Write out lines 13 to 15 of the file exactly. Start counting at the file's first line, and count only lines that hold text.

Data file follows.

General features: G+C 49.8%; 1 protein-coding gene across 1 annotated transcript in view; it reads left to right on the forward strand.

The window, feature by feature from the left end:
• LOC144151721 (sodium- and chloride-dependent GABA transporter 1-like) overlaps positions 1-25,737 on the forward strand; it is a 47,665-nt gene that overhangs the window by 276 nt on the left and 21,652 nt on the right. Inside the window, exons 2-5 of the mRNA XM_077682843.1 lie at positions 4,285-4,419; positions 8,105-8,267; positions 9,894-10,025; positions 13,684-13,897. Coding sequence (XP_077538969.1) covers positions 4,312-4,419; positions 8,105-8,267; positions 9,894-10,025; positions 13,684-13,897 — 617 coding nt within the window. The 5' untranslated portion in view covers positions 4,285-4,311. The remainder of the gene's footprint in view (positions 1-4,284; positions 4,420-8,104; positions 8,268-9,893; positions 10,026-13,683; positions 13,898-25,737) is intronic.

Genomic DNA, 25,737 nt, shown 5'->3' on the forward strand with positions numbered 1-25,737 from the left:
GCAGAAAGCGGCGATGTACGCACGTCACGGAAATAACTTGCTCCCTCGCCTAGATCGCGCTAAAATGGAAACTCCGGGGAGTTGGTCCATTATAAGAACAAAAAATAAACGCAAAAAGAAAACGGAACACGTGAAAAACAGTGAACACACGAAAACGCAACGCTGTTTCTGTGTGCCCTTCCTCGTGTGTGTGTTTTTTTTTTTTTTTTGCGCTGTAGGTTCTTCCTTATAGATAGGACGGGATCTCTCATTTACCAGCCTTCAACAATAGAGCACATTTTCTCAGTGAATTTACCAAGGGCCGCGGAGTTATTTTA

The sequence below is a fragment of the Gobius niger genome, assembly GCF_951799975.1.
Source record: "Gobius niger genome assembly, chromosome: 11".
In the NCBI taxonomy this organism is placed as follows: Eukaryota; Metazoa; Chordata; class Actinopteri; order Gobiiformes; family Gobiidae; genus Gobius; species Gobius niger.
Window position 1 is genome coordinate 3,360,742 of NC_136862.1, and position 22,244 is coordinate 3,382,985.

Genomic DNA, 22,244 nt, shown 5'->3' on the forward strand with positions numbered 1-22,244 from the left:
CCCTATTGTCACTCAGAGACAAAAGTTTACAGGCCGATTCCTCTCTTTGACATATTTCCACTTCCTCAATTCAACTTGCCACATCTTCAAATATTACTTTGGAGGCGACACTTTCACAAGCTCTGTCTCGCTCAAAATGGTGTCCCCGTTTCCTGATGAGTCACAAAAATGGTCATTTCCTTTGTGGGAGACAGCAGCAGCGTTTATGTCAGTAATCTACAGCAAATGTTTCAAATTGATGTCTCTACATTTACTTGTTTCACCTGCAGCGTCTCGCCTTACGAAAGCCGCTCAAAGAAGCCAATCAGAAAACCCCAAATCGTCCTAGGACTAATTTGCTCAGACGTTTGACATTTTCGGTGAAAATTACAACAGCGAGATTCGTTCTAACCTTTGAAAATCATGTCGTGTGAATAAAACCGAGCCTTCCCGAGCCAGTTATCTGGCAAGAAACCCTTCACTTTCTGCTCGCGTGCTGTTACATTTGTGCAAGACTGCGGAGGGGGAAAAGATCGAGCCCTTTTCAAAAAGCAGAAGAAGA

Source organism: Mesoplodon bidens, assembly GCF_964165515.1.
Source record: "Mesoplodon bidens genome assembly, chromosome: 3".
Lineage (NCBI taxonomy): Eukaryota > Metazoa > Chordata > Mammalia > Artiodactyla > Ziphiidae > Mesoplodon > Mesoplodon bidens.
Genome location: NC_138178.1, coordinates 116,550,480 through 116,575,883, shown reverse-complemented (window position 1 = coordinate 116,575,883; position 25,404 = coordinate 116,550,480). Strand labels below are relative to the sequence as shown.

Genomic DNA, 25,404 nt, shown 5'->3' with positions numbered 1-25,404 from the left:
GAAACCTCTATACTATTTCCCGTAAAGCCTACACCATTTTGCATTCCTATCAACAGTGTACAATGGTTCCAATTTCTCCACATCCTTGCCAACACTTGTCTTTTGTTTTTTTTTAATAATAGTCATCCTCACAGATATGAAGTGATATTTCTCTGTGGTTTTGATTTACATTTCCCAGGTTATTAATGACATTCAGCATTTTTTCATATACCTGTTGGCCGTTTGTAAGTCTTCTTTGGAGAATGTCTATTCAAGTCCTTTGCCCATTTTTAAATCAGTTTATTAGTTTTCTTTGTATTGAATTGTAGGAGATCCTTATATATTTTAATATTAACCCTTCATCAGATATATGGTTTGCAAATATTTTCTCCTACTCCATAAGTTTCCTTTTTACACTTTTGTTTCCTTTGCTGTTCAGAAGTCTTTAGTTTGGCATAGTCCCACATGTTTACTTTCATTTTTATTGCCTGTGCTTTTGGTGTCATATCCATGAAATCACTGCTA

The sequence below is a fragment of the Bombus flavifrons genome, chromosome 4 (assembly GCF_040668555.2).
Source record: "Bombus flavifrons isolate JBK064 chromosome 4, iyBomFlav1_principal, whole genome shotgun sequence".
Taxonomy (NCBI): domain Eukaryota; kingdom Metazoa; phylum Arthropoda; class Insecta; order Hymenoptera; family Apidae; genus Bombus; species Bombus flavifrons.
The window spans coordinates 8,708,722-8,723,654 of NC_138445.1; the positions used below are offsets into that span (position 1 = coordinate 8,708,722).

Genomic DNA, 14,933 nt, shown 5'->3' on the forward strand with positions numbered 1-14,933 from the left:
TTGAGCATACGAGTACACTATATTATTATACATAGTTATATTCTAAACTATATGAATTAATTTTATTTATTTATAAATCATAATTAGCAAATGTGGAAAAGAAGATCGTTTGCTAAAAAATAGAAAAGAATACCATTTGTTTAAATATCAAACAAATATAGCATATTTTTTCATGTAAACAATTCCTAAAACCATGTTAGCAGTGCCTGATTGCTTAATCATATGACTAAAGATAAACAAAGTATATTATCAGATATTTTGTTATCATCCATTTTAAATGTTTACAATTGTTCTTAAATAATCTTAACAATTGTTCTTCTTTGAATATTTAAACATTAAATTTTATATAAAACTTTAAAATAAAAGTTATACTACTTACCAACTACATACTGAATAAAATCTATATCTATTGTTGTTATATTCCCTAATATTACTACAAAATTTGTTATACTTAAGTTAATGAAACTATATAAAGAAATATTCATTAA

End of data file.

Source record: "Mesoplodon bidens genome assembly, chromosome: 3".
Lineage (NCBI taxonomy): Eukaryota > Metazoa > Chordata > Mammalia > Artiodactyla > Ziphiidae > Mesoplodon > Mesoplodon bidens.
Genome location: NC_138178.1, coordinates 116,550,480 through 116,575,883, shown reverse-complemented (window position 1 = coordinate 116,575,883; position 25,404 = coordinate 116,550,480). Strand labels below are relative to the sequence as shown.